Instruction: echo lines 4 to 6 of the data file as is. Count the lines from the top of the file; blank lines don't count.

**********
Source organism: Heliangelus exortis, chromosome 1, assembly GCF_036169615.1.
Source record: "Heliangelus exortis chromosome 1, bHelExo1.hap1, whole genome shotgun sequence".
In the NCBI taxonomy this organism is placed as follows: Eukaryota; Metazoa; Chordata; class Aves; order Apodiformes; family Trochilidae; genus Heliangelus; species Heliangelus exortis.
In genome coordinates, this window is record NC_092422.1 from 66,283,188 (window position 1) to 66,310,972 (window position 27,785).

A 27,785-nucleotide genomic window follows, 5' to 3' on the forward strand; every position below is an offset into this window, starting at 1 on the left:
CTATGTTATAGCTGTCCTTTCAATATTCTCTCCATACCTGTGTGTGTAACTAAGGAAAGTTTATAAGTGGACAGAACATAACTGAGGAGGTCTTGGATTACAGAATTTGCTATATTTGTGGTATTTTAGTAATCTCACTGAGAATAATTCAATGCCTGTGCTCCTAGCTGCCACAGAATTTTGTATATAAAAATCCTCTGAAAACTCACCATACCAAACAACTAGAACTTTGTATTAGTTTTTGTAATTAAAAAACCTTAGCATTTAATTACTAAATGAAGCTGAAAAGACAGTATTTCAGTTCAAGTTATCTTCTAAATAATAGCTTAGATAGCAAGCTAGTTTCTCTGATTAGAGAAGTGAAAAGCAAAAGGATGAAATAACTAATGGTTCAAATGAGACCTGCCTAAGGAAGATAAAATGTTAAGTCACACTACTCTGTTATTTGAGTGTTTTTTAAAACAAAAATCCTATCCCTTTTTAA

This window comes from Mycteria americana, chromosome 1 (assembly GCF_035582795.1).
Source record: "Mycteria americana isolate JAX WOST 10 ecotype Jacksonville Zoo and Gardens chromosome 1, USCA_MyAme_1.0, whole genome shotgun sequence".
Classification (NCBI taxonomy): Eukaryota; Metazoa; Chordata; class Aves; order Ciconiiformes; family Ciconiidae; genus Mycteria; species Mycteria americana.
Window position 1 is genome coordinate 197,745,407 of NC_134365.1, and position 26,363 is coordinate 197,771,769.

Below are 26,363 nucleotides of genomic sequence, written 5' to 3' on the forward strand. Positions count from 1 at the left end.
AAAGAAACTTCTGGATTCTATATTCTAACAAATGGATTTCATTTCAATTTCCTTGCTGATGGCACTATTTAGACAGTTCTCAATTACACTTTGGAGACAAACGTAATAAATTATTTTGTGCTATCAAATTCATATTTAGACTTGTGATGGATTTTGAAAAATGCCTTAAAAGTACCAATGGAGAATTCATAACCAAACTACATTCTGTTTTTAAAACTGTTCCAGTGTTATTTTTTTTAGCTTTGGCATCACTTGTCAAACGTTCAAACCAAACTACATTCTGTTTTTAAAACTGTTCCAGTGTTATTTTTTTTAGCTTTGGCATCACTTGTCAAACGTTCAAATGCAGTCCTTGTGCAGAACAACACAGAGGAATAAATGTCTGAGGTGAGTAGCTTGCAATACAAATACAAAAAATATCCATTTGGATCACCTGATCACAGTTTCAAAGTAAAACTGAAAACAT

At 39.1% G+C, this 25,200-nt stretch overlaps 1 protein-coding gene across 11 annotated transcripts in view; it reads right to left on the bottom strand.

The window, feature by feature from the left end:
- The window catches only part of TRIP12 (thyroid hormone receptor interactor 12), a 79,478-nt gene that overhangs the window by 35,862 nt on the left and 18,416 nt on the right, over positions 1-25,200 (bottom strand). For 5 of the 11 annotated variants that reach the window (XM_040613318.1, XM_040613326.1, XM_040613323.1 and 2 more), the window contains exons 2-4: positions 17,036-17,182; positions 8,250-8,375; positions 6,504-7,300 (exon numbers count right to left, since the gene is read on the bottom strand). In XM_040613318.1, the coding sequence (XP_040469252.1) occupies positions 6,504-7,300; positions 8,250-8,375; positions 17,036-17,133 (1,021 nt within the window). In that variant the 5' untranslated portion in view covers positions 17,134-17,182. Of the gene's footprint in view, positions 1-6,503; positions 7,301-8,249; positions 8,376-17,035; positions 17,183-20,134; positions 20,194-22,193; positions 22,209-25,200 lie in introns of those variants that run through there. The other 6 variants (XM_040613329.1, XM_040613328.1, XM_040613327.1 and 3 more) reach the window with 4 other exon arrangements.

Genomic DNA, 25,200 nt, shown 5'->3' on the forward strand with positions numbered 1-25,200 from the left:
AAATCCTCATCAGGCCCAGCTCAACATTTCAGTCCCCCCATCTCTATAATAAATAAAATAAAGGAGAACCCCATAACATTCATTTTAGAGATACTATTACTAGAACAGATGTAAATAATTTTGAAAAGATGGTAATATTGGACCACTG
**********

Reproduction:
In genome coordinates, this window is record NC_092422.1 from 66,283,188 (window position 1) to 66,310,972 (window position 27,785).

A 27,785-nucleotide genomic window follows, 5' to 3' on the forward strand; every position below is an offset into this window, starting at 1 on the left:
CTATGTTATAGCTGTCCTTTCAATATTCTCTCCATACCTGTGTGTGTAACTAAGGAAAGTTTATAAGTGGACAGAACATAACTGAGGAGGTCTTGGATTACAGAATTTGCTATATTTGTGGTATTTTAGTAATCTCACTGAGAATAATTCAATGCCTGTGCTCCTAGCTGCCACAGAATTTTGTATATAAAAATCCTCTGAAAACTCACCATACCAAACAACTAGAACTTTGTATTAGTTTTTGTAATTAAAAAACCTTAGCATTTAATTACTAAATGAAGCTGAAAAGACAGTATTTCAGTTCAAGTTATCTTCTAAATAATAGCTTAGATAGCAAGCTAGTTTCTCTGATTAGAGAAGTGAAAAGCAAAAGGATGAAATAACTAATGGTTCAAATGAGACCTGCCTAAGGAAGATAAAATGTTAAGTCACACTACTCTGTTATTTGAGTGTTTTTTAAAACAAAAATCCTATCCCTTTTTAA